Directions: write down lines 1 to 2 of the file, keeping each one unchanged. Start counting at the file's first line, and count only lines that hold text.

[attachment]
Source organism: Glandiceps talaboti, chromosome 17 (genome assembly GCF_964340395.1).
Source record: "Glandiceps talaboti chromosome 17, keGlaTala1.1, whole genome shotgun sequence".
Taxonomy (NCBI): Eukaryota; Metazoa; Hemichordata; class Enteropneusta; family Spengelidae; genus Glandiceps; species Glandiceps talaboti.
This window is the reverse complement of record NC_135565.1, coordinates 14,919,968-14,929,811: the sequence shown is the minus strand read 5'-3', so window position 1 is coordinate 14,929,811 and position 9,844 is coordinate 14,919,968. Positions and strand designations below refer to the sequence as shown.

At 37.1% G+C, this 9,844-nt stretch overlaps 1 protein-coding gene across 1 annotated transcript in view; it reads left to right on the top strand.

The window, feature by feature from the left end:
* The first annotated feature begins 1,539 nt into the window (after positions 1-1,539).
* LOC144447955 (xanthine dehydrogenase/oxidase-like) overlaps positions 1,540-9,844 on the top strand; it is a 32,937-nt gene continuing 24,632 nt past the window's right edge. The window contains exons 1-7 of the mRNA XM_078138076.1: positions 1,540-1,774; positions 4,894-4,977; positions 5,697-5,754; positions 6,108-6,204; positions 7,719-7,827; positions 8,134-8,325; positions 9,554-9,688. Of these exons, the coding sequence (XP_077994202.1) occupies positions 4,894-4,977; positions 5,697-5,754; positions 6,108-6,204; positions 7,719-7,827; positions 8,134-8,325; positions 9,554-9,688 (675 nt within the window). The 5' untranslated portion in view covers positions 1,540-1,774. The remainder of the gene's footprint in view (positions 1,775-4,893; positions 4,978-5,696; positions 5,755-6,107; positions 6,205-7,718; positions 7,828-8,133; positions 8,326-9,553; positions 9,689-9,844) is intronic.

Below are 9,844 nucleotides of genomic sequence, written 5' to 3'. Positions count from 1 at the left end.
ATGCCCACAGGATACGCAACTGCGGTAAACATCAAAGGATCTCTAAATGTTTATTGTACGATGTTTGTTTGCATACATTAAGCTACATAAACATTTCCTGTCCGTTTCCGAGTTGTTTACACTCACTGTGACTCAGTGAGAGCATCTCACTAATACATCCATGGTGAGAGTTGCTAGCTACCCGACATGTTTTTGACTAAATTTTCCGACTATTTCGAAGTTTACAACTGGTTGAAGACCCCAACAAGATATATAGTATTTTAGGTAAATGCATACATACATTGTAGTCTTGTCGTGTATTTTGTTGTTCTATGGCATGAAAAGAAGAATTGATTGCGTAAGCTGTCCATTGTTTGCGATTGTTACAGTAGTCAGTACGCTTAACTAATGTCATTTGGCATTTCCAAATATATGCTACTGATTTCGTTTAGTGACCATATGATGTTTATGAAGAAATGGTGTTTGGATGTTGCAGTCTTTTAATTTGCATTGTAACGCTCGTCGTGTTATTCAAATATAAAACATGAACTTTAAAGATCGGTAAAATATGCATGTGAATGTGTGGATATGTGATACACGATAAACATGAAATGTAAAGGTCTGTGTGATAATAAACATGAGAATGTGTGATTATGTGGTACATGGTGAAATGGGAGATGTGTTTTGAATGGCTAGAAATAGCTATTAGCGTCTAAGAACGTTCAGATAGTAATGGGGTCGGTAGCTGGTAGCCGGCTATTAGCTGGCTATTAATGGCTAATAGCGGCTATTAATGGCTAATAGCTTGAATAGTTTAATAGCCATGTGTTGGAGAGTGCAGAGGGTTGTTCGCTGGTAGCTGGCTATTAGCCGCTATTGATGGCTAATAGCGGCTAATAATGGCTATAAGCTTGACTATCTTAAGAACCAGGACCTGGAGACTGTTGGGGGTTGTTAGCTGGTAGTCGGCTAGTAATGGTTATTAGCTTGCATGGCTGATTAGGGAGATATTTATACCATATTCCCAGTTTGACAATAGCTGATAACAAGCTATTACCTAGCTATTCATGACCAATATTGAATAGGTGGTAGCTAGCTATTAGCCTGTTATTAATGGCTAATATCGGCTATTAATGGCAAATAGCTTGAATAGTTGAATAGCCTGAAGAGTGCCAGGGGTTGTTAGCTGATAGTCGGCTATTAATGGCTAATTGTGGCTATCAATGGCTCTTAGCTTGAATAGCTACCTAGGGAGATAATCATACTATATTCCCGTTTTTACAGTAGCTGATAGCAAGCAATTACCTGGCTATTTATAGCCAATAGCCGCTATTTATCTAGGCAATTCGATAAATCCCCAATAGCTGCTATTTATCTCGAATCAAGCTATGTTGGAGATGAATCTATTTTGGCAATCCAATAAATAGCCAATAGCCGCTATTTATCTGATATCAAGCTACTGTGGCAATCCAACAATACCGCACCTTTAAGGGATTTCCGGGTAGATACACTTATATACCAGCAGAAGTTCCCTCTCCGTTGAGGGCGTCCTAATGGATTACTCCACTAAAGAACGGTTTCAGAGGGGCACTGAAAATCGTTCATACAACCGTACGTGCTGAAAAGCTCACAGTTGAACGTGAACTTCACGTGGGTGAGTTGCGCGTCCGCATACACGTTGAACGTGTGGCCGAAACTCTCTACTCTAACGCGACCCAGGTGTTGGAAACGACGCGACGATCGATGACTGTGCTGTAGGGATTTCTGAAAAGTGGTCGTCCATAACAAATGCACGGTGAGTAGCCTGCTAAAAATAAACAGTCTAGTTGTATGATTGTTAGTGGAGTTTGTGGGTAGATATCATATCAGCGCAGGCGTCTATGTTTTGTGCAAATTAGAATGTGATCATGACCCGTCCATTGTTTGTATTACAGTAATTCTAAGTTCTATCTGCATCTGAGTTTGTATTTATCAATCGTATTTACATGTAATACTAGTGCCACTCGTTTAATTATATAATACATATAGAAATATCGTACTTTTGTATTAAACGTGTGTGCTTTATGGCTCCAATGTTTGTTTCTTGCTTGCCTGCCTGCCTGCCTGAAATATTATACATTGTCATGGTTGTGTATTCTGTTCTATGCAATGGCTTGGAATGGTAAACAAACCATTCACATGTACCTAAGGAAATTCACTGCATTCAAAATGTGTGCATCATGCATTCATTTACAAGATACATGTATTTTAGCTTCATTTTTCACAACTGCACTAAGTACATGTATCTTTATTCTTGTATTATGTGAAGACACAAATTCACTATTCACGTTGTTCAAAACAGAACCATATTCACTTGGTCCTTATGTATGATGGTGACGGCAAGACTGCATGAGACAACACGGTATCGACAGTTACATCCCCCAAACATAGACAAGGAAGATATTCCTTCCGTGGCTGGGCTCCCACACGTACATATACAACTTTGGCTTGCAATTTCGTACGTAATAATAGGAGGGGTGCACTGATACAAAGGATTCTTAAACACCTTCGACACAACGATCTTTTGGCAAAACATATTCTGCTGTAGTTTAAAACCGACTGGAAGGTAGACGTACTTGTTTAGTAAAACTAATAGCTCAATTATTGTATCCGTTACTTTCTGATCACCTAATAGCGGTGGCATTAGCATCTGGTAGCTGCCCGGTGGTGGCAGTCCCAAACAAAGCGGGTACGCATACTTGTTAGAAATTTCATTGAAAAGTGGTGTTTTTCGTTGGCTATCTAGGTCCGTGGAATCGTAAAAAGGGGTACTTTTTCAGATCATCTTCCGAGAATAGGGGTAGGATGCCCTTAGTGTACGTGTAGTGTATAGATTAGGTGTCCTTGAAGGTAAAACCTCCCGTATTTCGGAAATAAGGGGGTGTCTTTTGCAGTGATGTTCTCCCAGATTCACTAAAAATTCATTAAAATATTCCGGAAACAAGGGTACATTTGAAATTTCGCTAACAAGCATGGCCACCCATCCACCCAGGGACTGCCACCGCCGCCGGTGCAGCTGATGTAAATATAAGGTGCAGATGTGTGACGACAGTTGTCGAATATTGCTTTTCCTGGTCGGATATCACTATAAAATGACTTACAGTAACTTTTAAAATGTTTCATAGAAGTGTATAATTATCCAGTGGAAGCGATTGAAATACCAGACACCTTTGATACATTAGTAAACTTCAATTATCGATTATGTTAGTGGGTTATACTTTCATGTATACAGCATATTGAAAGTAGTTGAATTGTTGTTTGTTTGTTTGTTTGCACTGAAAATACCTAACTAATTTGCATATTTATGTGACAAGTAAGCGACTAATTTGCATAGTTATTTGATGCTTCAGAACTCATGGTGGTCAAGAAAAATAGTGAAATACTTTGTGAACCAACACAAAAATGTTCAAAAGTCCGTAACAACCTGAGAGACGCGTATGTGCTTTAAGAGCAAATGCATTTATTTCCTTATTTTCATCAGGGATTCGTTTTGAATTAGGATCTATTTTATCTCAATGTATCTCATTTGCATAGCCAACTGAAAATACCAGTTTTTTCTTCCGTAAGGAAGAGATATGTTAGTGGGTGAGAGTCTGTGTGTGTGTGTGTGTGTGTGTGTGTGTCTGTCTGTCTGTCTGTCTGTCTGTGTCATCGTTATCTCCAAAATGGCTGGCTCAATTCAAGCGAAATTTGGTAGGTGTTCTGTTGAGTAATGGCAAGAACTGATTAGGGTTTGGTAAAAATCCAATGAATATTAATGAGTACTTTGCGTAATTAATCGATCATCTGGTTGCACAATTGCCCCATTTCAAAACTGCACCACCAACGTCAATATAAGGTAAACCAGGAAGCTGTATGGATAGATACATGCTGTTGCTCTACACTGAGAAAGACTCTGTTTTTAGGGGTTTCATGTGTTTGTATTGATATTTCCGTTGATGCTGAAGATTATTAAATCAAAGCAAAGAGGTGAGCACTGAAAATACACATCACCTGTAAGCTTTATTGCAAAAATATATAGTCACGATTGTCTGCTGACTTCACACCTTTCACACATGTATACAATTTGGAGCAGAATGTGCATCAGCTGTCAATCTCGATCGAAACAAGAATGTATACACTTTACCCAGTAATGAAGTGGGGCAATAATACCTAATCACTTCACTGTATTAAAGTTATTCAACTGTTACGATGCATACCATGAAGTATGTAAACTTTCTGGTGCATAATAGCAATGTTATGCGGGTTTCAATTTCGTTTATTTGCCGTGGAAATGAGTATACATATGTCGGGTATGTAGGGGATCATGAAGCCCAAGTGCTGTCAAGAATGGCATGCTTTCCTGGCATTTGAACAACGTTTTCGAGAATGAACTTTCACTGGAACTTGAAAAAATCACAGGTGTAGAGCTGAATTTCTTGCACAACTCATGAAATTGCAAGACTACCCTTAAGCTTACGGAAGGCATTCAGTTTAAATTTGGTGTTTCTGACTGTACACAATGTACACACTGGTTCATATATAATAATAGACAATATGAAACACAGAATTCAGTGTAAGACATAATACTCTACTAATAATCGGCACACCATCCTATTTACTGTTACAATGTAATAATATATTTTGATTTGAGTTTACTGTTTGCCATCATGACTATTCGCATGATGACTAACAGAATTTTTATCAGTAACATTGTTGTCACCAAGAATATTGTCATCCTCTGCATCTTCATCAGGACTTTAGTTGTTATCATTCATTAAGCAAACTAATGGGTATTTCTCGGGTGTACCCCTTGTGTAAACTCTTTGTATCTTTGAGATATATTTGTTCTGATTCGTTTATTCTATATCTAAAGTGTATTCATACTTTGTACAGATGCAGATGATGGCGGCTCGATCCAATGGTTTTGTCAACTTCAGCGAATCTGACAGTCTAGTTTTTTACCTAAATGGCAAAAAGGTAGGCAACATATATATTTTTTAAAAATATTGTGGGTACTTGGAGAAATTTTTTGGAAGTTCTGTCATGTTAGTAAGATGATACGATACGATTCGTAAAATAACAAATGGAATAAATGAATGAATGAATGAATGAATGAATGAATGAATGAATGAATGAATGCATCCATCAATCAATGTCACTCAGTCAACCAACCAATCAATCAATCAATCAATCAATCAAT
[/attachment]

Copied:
Source organism: Glandiceps talaboti, chromosome 17 (genome assembly GCF_964340395.1).
Source record: "Glandiceps talaboti chromosome 17, keGlaTala1.1, whole genome shotgun sequence".